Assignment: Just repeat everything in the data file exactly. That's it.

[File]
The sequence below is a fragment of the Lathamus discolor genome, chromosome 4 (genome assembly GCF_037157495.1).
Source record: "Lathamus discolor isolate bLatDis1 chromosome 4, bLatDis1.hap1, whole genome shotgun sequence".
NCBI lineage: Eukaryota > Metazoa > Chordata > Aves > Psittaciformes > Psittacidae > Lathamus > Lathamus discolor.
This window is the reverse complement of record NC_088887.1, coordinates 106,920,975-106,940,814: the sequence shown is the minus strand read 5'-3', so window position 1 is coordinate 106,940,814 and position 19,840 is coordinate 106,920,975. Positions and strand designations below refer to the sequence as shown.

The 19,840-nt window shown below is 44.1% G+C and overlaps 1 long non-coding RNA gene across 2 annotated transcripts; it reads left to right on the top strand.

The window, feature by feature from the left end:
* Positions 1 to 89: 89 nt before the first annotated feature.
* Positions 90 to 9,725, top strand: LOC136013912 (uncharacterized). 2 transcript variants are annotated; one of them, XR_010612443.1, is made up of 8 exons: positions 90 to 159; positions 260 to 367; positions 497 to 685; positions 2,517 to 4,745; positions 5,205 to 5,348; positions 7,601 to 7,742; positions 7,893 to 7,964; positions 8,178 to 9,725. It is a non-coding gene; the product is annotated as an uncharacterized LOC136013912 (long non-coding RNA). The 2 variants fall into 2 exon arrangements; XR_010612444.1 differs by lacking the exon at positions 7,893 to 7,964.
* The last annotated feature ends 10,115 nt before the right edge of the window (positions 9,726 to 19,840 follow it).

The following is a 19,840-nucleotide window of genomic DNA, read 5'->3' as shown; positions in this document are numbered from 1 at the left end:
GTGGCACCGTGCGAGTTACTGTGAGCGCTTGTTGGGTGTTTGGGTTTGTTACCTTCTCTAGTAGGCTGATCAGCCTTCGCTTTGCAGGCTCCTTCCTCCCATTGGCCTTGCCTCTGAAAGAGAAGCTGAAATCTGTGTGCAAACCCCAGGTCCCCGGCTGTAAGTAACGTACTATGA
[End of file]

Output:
The sequence below is a fragment of the Lathamus discolor genome, chromosome 4 (genome assembly GCF_037157495.1).
Source record: "Lathamus discolor isolate bLatDis1 chromosome 4, bLatDis1.hap1, whole genome shotgun sequence".
NCBI lineage: Eukaryota > Metazoa > Chordata > Aves > Psittaciformes > Psittacidae > Lathamus > Lathamus discolor.
This window is the reverse complement of record NC_088887.1, coordinates 106,920,975-106,940,814: the sequence shown is the minus strand read 5'-3', so window position 1 is coordinate 106,940,814 and position 19,840 is coordinate 106,920,975. Positions and strand designations below refer to the sequence as shown.

The 19,840-nt window shown below is 44.1% G+C and overlaps 1 long non-coding RNA gene across 2 annotated transcripts; it reads left to right on the top strand.

The window, feature by feature from the left end:
* Positions 1 to 89: 89 nt before the first annotated feature.
* Positions 90 to 9,725, top strand: LOC136013912 (uncharacterized). 2 transcript variants are annotated; one of them, XR_010612443.1, is made up of 8 exons: positions 90 to 159; positions 260 to 367; positions 497 to 685; positions 2,517 to 4,745; positions 5,205 to 5,348; positions 7,601 to 7,742; positions 7,893 to 7,964; positions 8,178 to 9,725. It is a non-coding gene; the product is annotated as an uncharacterized LOC136013912 (long non-coding RNA). The 2 variants fall into 2 exon arrangements; XR_010612444.1 differs by lacking the exon at positions 7,893 to 7,964.
* The last annotated feature ends 10,115 nt before the right edge of the window (positions 9,726 to 19,840 follow it).

The following is a 19,840-nucleotide window of genomic DNA, read 5'->3' as shown; positions in this document are numbered from 1 at the left end:
GTGGCACCGTGCGAGTTACTGTGAGCGCTTGTTGGGTGTTTGGGTTTGTTACCTTCTCTAGTAGGCTGATCAGCCTTCGCTTTGCAGGCTCCTTCCTCCCATTGGCCTTGCCTCTGAAAGAGAAGCTGAAATCTGTGTGCAAACCCCAGGTCCCCGGCTGTAAGTAACGTACTATGA